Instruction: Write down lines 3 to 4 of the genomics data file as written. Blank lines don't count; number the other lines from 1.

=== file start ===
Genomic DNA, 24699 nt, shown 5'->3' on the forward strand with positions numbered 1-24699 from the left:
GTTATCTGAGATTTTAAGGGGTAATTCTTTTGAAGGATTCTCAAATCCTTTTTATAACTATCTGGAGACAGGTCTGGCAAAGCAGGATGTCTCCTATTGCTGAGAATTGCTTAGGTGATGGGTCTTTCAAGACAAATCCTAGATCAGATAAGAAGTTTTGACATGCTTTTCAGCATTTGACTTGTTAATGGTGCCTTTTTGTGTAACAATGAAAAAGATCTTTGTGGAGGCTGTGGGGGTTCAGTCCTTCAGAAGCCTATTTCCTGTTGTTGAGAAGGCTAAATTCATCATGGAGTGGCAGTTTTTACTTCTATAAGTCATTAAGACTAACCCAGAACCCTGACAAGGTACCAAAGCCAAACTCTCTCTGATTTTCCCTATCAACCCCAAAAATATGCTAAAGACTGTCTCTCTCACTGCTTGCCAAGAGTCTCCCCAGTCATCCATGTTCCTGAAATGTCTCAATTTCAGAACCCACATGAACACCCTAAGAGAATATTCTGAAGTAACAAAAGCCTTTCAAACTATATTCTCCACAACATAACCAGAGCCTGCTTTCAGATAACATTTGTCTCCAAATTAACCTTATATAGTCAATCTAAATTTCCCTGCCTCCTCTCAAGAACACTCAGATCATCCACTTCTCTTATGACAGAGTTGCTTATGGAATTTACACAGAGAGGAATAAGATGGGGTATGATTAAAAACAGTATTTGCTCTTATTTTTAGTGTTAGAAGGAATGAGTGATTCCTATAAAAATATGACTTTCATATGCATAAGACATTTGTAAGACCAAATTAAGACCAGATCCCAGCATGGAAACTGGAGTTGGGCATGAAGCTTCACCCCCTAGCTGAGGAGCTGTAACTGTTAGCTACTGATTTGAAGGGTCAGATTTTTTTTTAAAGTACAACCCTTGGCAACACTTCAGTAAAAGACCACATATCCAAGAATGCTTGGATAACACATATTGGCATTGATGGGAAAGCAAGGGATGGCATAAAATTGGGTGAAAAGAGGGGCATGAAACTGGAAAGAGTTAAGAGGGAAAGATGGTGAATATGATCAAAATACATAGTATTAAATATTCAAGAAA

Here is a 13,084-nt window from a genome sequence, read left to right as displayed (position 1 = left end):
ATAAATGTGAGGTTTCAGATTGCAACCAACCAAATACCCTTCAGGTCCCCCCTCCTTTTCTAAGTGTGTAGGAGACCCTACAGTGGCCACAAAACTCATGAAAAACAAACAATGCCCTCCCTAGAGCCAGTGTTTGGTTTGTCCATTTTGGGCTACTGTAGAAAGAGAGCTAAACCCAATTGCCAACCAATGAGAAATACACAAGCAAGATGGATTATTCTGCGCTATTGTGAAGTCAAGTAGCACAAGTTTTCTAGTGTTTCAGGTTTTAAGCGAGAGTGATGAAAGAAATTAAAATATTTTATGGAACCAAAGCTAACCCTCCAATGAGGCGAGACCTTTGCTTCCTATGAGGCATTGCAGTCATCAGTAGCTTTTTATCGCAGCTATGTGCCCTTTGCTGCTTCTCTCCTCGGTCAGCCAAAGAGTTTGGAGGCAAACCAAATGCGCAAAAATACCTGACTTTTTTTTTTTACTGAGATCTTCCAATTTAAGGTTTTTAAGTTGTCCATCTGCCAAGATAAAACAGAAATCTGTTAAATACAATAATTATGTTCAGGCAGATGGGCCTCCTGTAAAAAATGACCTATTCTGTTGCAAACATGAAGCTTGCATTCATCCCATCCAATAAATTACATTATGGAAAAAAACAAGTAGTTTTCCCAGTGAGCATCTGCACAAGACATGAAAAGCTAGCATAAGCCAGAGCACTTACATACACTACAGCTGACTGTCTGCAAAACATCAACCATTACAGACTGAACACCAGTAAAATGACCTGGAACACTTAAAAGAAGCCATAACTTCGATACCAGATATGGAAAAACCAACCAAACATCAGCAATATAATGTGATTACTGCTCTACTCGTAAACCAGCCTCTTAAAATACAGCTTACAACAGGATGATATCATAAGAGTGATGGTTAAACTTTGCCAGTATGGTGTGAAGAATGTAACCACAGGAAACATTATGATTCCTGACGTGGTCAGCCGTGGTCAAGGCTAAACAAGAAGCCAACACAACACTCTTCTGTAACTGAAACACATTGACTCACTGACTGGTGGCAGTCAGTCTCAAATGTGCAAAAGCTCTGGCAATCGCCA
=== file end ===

Here is a 13,084-nt window from a genome sequence, read left to right as displayed (position 1 = left end):
ATAAATGTGAGGTTTCAGATTGCAACCAACCAAATACCCTTCAGGTCCCCCCTCCTTTTCTAAGTGTGTAGGAGACCCTACAGTGGCCACAAAACTCATGAAAAACAAACAATGCCCTCCCTAGAGCCAGTGTTTGGTTTGTCCATTTTGGGCTACTGTAGAAAGAGAGCTAAACCCAATTGCCAACCAATGAGAAATACACAAGCAAGATGGATTATTCTGCGCTATTGTGAAGTCAAGTAGCACAAGTTTTCTAGTGTTTCAGGTTTTAAGCGAGAGTGATGAAAGAAATTAAAATATTTTATGGAACCAAAGCTAACCCTCCAATGAGGCGAGACCTTTGCTTCCTATGAGGCATTGCAGTCATCAGTAGCTTTTTATCGCAGCTATGTGCCCTTTGCTGCTTCTCTCCTCGGTCAGCCAAAGAGTTTGGAGGCAAACCAAATGCGCAAAAATACCTGACTTTTTTTTTTTACTGAGATCTTCCAATTTAAGGTTTTTAAGTTGTCCATCTGCCAAGATAAAACAGAAATCTGTTAAATACAATAATTATGTTCAGGCAGATGGGCCTCCTGTAAAAAATGACCTATTCTGTTGCAAACATGAAGCTTGCATTCATCCCATCCAATAAATTACATTATGGAAAAAAACAAGTAGTTTTCCCAGTGAGCATCTGCACAAGACATGAAAAGCTAGCATAAGCCAGAGCACTTACATACACTACAGCTGACTGTCTGCAAAACATCAACCATTACAGACTGAACACCAGTAAAATGACCTGGAACACTTAAAAGAAGCCATAACTTCGATACCAGATATGGAAAAACCAACCAAACATCAGCAATATAATGTGATTACTGCTCTACTCGTAAACCAGCCTCTTAAAATACAGCTTACAACAGGATGATATCATAAGAGTGATGGTTAAACTTTGCCAGTATGGTGTGAAGAATGTAACCACAGGAAACATTATGATTCCTGACGTGGTCAGCCGTGGTCAAGGCTAAACAAGAAGCCAACACAACACTCTTCTGTAACTGAAACACATTGACTCACTGACTGGTGGCAGTCAGTCTCAAATGTGCAAAAGCTCTGGCAATCGCCA